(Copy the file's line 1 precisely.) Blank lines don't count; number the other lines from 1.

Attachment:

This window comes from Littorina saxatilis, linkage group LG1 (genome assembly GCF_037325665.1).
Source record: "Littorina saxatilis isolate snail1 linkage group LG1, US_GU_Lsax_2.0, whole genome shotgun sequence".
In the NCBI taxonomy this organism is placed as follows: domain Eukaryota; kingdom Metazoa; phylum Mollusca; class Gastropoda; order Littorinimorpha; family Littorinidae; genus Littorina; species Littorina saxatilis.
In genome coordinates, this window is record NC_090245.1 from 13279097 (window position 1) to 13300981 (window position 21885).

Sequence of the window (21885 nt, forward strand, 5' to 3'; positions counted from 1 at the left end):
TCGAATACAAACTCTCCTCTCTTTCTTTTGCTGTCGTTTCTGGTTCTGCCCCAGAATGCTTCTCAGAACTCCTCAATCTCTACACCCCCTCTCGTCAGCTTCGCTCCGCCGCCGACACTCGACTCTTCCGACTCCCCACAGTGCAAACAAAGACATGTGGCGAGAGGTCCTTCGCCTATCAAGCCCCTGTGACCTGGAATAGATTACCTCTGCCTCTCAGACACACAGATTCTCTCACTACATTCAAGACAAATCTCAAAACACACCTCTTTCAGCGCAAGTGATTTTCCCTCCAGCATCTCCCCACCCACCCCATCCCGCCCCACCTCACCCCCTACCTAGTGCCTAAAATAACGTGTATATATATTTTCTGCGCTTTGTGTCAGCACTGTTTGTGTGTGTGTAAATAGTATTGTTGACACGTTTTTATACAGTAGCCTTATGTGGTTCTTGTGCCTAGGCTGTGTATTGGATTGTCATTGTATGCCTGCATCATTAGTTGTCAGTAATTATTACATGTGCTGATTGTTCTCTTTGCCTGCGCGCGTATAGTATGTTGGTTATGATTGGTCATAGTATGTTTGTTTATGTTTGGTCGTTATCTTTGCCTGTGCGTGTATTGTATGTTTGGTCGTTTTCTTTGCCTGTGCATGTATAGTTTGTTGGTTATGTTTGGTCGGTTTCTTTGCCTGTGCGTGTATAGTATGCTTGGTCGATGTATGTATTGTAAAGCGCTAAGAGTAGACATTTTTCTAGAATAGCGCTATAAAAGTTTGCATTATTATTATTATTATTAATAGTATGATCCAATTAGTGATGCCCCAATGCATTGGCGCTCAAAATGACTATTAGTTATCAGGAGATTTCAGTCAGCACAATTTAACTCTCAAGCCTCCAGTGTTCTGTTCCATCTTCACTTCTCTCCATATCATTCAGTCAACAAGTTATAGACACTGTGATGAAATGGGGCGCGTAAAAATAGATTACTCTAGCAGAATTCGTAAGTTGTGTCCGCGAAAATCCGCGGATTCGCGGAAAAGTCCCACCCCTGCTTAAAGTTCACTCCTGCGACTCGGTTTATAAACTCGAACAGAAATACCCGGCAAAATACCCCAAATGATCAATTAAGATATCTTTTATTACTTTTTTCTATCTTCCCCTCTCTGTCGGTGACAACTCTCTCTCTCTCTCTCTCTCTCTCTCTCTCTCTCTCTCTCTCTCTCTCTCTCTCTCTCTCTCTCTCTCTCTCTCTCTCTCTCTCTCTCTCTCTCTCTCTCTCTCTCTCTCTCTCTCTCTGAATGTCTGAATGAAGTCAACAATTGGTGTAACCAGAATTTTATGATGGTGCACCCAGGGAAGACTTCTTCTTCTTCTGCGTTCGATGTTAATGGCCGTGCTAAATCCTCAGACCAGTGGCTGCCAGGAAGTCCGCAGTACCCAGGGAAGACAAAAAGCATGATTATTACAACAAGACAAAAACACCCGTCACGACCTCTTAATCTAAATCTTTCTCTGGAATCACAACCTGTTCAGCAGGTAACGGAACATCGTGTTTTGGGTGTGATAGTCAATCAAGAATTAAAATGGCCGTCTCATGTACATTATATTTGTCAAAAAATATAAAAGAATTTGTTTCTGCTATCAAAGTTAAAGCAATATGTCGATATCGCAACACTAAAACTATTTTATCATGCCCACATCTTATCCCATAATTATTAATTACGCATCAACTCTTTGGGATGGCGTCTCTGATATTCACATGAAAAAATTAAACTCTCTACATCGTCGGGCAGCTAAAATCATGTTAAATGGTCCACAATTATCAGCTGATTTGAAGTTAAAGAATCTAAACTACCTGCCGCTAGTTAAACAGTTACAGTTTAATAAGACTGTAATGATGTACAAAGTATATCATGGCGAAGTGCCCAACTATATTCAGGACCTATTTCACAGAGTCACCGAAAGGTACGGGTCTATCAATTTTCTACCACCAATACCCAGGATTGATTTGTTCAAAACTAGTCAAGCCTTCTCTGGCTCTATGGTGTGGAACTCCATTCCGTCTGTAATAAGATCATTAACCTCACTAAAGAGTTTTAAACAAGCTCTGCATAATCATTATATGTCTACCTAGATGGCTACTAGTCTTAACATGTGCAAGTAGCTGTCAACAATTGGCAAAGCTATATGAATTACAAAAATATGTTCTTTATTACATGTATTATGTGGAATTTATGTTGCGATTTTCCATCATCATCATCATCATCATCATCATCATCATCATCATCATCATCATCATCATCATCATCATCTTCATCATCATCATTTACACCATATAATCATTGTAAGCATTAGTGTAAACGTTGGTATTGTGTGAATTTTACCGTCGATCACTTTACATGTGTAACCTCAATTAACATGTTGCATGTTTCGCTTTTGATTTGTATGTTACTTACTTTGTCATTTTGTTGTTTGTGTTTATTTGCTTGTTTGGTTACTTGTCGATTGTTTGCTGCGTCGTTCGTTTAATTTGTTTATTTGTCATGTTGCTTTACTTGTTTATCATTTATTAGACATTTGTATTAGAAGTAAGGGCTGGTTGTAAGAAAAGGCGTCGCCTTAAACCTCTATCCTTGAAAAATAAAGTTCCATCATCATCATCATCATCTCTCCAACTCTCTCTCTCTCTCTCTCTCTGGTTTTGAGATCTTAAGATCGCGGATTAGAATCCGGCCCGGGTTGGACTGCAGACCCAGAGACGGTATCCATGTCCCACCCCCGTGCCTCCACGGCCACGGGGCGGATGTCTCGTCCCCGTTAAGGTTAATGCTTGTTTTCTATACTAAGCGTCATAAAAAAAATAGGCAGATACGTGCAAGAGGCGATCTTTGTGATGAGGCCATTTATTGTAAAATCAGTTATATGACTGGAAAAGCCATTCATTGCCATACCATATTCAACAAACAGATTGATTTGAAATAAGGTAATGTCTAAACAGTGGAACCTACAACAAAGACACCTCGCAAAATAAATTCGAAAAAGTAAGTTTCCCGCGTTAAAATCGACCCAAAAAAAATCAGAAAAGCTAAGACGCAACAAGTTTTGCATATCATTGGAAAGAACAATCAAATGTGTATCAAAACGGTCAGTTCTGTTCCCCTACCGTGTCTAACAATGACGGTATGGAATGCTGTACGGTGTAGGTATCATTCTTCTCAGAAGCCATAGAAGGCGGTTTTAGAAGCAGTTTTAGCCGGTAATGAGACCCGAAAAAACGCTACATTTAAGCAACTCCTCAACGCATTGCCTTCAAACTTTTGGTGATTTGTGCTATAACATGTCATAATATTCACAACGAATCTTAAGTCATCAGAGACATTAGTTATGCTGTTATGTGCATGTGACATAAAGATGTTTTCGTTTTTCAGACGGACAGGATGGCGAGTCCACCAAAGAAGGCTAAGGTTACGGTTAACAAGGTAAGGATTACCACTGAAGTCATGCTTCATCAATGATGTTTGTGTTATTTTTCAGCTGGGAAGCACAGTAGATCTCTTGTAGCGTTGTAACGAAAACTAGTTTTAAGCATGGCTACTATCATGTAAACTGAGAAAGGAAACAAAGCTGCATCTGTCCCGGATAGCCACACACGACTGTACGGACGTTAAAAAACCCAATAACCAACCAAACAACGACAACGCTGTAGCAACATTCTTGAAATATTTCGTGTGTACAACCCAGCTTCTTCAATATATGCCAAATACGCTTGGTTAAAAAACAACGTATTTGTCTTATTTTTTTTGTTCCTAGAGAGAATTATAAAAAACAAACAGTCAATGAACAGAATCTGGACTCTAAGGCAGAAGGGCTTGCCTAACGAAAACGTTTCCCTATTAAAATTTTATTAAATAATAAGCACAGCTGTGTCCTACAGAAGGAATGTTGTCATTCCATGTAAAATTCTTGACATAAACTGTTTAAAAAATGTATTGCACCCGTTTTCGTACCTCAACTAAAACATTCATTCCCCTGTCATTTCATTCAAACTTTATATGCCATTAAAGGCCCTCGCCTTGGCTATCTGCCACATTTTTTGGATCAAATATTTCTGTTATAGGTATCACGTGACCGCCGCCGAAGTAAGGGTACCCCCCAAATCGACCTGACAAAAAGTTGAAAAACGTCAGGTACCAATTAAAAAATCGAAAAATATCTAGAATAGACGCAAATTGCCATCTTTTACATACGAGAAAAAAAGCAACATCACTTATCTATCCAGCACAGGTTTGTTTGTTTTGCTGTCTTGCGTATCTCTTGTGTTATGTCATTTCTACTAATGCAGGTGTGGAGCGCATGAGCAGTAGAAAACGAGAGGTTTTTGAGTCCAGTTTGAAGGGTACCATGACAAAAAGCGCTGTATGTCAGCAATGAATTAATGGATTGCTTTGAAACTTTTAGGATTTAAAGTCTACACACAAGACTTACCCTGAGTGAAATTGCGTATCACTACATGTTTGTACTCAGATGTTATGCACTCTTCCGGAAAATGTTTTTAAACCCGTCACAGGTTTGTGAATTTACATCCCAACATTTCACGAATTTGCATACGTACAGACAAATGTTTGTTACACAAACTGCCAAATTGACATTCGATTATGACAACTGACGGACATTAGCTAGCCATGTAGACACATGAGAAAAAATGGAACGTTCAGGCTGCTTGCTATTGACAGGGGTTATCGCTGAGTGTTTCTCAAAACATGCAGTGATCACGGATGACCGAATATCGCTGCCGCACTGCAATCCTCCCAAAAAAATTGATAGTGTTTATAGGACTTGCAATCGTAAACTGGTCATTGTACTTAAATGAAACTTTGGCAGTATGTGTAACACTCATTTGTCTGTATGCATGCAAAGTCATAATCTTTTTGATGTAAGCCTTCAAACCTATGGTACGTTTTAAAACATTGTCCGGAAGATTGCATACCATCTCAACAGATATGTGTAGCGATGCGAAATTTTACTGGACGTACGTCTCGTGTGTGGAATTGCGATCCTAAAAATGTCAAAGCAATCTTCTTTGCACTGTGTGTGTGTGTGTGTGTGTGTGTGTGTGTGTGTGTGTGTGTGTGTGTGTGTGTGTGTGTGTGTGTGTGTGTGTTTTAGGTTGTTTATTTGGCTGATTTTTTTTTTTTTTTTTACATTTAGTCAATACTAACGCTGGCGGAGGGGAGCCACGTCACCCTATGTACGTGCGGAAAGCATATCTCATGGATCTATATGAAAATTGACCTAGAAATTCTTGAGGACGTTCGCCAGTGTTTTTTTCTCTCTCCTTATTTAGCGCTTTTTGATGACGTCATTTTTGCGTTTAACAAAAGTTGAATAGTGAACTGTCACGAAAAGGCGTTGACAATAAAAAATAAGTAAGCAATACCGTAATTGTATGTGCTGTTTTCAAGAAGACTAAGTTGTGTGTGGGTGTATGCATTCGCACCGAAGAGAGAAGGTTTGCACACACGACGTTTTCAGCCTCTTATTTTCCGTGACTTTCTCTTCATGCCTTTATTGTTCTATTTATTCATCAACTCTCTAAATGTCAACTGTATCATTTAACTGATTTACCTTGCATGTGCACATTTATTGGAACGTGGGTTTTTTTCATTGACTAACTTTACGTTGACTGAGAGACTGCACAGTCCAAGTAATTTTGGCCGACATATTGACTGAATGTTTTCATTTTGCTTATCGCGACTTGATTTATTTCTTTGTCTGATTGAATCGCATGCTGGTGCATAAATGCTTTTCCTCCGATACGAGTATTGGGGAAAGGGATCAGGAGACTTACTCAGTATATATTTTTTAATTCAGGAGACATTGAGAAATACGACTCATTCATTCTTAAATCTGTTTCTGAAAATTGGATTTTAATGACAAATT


This window comes from Littorina saxatilis, linkage group LG1 (genome assembly GCF_037325665.1).